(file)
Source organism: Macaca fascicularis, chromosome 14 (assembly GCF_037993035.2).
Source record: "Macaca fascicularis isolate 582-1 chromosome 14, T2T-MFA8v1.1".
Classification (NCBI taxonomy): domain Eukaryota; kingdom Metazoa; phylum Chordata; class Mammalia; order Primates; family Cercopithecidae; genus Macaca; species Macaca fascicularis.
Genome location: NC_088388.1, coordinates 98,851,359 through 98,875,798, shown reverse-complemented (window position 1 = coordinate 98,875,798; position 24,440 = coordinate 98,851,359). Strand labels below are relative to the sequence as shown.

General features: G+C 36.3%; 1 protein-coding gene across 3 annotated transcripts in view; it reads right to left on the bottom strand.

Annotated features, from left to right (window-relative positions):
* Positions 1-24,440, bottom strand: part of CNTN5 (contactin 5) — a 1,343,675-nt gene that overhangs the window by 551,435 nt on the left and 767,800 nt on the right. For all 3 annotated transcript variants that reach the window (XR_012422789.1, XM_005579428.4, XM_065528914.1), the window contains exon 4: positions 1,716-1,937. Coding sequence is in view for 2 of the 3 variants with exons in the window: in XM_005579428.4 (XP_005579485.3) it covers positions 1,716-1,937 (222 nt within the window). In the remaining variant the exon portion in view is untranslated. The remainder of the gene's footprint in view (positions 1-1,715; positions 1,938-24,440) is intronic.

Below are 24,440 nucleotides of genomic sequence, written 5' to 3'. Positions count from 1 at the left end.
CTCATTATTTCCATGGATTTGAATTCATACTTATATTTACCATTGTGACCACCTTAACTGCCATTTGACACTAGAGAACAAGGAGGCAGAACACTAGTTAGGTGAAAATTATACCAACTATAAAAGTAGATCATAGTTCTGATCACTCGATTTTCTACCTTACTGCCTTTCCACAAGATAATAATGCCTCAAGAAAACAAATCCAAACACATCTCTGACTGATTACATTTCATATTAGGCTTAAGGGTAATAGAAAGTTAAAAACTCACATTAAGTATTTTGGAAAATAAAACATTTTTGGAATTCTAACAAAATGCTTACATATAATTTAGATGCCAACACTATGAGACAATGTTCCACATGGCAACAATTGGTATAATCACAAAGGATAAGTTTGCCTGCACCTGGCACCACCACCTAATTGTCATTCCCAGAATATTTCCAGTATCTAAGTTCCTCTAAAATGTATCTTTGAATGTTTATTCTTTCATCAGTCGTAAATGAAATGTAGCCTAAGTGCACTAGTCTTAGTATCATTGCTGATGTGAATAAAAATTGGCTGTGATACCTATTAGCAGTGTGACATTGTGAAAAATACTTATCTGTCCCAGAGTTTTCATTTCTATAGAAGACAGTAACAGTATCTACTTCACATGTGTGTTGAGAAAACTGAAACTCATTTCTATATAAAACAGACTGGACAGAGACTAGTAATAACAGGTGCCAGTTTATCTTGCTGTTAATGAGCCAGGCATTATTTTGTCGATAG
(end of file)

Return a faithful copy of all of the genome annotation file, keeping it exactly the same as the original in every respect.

Source organism: Macaca fascicularis, chromosome 14 (assembly GCF_037993035.2).
Source record: "Macaca fascicularis isolate 582-1 chromosome 14, T2T-MFA8v1.1".
Classification (NCBI taxonomy): domain Eukaryota; kingdom Metazoa; phylum Chordata; class Mammalia; order Primates; family Cercopithecidae; genus Macaca; species Macaca fascicularis.
Genome location: NC_088388.1, coordinates 98,851,359 through 98,875,798, shown reverse-complemented (window position 1 = coordinate 98,875,798; position 24,440 = coordinate 98,851,359). Strand labels below are relative to the sequence as shown.

General features: G+C 36.3%; 1 protein-coding gene across 3 annotated transcripts in view; it reads right to left on the bottom strand.

Annotated features, from left to right (window-relative positions):
* Positions 1-24,440, bottom strand: part of CNTN5 (contactin 5) — a 1,343,675-nt gene that overhangs the window by 551,435 nt on the left and 767,800 nt on the right. For all 3 annotated transcript variants that reach the window (XR_012422789.1, XM_005579428.4, XM_065528914.1), the window contains exon 4: positions 1,716-1,937. Coding sequence is in view for 2 of the 3 variants with exons in the window: in XM_005579428.4 (XP_005579485.3) it covers positions 1,716-1,937 (222 nt within the window). In the remaining variant the exon portion in view is untranslated. The remainder of the gene's footprint in view (positions 1-1,715; positions 1,938-24,440) is intronic.

Below are 24,440 nucleotides of genomic sequence, written 5' to 3'. Positions count from 1 at the left end.
CTCATTATTTCCATGGATTTGAATTCATACTTATATTTACCATTGTGACCACCTTAACTGCCATTTGACACTAGAGAACAAGGAGGCAGAACACTAGTTAGGTGAAAATTATACCAACTATAAAAGTAGATCATAGTTCTGATCACTCGATTTTCTACCTTACTGCCTTTCCACAAGATAATAATGCCTCAAGAAAACAAATCCAAACACATCTCTGACTGATTACATTTCATATTAGGCTTAAGGGTAATAGAAAGTTAAAAACTCACATTAAGTATTTTGGAAAATAAAACATTTTTGGAATTCTAACAAAATGCTTACATATAATTTAGATGCCAACACTATGAGACAATGTTCCACATGGCAACAATTGGTATAATCACAAAGGATAAGTTTGCCTGCACCTGGCACCACCACCTAATTGTCATTCCCAGAATATTTCCAGTATCTAAGTTCCTCTAAAATGTATCTTTGAATGTTTATTCTTTCATCAGTCGTAAATGAAATGTAGCCTAAGTGCACTAGTCTTAGTATCATTGCTGATGTGAATAAAAATTGGCTGTGATACCTATTAGCAGTGTGACATTGTGAAAAATACTTATCTGTCCCAGAGTTTTCATTTCTATAGAAGACAGTAACAGTATCTACTTCACATGTGTGTTGAGAAAACTGAAACTCATTTCTATATAAAACAGACTGGACAGAGACTAGTAATAACAGGTGCCAGTTTATCTTGCTGTTAATGAGCCAGGCATTATTTTGTCGATAG